12-15-1919 The New York World publishes an explosive article by Hugh Fullerton suggesting that the World Series was fixed.
09-07-1920 The Cook County Grand Jury convenes to investigate whether or not a game between the Chicago Cubs and the Philadelphia Phillies had been fixed on August 31.
09-24-1920 The attention of the grand jury turns to the 1919 World Series when New York Giants pitcher Rube Benton testifies that he knew the series was fixed and names Gandil, Felsch, Williams and Cicotte.
09-27-1920 Details of the scandal breaks publicly and appear in newspaper articles across the country.
09-28-1920 Eddie Cicotte confesses to the fix.  Eight White Sox players are indicted. Comiskey sends a telegram notifying the players that they have been suspended indefinitely, causing the Sox pennant bid to collapse.
09-29-1920 Joe Jackson calls the criminal court building and says he also wants to  confess.
10-01-1920 Claude Williams confesses to his role in the scandal.  Arnold Rothstein testifies before the grand jury and places the blame on Abe Attell.
10-27-1920 Rothstein is exonerated of any blame in the scandal.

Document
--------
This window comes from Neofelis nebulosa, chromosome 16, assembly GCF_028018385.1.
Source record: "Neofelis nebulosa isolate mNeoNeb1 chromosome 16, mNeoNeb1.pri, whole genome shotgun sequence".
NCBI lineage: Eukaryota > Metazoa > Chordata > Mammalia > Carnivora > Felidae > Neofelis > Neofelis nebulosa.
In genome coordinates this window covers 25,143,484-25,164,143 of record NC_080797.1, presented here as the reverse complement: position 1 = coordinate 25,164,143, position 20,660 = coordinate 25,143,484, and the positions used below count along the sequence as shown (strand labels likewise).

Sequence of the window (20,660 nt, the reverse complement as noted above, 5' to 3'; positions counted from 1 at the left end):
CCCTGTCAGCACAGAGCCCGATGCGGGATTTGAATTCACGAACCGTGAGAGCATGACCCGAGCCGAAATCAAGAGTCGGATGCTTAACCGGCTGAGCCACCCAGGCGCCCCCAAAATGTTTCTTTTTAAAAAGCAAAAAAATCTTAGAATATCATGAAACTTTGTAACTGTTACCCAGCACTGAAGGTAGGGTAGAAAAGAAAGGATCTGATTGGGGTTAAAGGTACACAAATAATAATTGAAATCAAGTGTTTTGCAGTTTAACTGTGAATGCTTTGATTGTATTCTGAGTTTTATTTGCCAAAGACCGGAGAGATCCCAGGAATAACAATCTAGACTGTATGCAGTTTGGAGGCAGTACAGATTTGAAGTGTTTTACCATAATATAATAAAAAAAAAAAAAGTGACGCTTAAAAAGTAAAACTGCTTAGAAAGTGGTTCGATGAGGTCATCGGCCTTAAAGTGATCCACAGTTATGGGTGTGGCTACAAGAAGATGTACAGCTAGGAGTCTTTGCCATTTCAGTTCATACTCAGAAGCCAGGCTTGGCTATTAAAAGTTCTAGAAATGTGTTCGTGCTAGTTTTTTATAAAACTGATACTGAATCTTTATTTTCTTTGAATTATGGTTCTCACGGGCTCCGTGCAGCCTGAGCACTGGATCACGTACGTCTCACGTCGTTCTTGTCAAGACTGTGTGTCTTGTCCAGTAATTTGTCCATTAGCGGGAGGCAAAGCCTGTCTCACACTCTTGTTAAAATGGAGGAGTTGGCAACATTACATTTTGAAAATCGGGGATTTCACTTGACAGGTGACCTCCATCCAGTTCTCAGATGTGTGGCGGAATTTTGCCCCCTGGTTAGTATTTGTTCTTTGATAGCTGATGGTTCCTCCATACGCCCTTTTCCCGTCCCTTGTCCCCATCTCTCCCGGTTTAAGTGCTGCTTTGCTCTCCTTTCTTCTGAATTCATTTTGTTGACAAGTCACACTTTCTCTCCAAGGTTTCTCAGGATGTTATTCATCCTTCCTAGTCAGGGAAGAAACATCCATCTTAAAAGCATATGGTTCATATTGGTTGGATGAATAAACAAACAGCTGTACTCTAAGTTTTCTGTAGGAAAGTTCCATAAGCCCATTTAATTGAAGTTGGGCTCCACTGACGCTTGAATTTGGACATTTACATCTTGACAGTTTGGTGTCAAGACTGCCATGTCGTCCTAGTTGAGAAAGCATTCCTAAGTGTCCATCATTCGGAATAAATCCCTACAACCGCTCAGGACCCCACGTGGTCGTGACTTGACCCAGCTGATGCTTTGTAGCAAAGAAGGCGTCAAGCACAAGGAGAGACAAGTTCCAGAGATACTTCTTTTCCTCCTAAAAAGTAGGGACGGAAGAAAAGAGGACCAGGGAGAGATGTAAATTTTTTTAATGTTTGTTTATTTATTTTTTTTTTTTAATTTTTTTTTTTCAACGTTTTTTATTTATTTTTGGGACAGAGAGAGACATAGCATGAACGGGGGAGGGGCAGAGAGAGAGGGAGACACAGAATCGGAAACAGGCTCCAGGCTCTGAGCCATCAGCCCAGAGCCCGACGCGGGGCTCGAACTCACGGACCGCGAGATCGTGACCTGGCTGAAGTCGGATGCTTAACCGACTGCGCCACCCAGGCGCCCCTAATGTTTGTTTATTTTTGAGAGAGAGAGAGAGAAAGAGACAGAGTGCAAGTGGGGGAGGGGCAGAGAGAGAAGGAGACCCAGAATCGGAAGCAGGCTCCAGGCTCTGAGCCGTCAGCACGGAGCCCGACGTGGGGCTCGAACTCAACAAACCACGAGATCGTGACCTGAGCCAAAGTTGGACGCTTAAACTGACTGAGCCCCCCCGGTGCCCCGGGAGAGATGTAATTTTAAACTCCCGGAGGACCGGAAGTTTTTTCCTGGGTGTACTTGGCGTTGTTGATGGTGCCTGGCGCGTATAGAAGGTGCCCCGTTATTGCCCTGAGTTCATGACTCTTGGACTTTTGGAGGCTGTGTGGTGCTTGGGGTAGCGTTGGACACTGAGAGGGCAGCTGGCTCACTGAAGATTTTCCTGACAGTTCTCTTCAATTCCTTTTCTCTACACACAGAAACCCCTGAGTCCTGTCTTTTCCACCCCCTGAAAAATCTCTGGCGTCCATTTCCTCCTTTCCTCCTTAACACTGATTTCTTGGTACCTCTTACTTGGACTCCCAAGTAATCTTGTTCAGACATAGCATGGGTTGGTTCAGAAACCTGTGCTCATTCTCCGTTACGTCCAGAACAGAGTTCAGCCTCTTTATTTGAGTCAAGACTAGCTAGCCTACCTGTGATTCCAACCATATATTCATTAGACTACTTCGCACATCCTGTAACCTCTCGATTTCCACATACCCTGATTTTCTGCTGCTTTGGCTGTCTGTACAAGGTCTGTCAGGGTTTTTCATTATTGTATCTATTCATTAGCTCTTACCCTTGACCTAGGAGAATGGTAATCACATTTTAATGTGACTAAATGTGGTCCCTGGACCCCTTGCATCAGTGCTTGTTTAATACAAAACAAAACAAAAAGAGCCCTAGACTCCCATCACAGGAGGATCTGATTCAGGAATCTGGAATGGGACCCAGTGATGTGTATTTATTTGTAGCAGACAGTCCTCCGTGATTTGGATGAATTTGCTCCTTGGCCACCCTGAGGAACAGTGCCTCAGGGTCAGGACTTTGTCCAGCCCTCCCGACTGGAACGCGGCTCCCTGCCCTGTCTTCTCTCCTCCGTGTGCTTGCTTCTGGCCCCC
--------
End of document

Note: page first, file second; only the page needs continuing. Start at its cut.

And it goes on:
11-11-1920 Kenesaw Mountain Landis is appointed baseball’s first commissioner.
02-14-1921 The players and five indicted gamblers are arraigned and the defense files a petition for a bill of particulars to set forth the charges in detail.
03-13-1921 Landis places all eight players on the ineligible list.
07-05-1921 Jury selection begins.
07-15-1921 The final juror is selected.
07-18-1921 The prosecution gives its opening remarks in the trial.
07-23-1921 The Illinois State Attorney’s Office reveals that the confessions signed by Cicotte, Jackson and Williams are missing, along with the waivers of immunity.
07-29-1921 Final arguments in the trial begin.  The state asks for a sentence of five years in jail and a $2,000 fine for each person involved.
08-02-1921 The jury deliberates for less than three hours and returns a verdict of not  guilty.
08-03-1921 Judge Kenesaw Mountain Landis announces that he will banish the eight players from baseball for life, despite the acquittal.
11-06-1928 Arnold Rothstein dies at age 46 from a gunshot wound to the abdomen.
10-26-1931 Charles Comiskey dies at age 72 in his Wisconsin summer home.
1944 Judge Landis dies at age 78.
12-05-1951 Joe Jackson dies at age 62 in Greenville, SC. Former occupation – liquor store owner.
11-21-1952 Fred McMullin dies at age 61 in Los Angeles, CA. 
01-31-1956 George Weaver dies of a heart attack at age 66, in Chicago, IL. Former occupation – drugstore owner.
11-04-1959 Claude Williams dies at age 66 in Laguna Beach CA. Former occupation – gardener and nursery owner.
08-17-1964 Oscar Felsch dies at age 73 in Milwaukee, WI. Former occupation – bartender.
05-15-1969 Eddie Cicotte dies at age 85 in Detroit, MI. Former occupation – game warden.
12-13-1970 Arnold Gandil dies at age 82 in Calistoga, CA. Former occupation – plumber.
11-13-1975 Charles Risberg dies at age 81 in Red Bluff, CA. Former occupation – dairy farmer
This page was created by Patti Garringer and Traci Peterson, 3Ls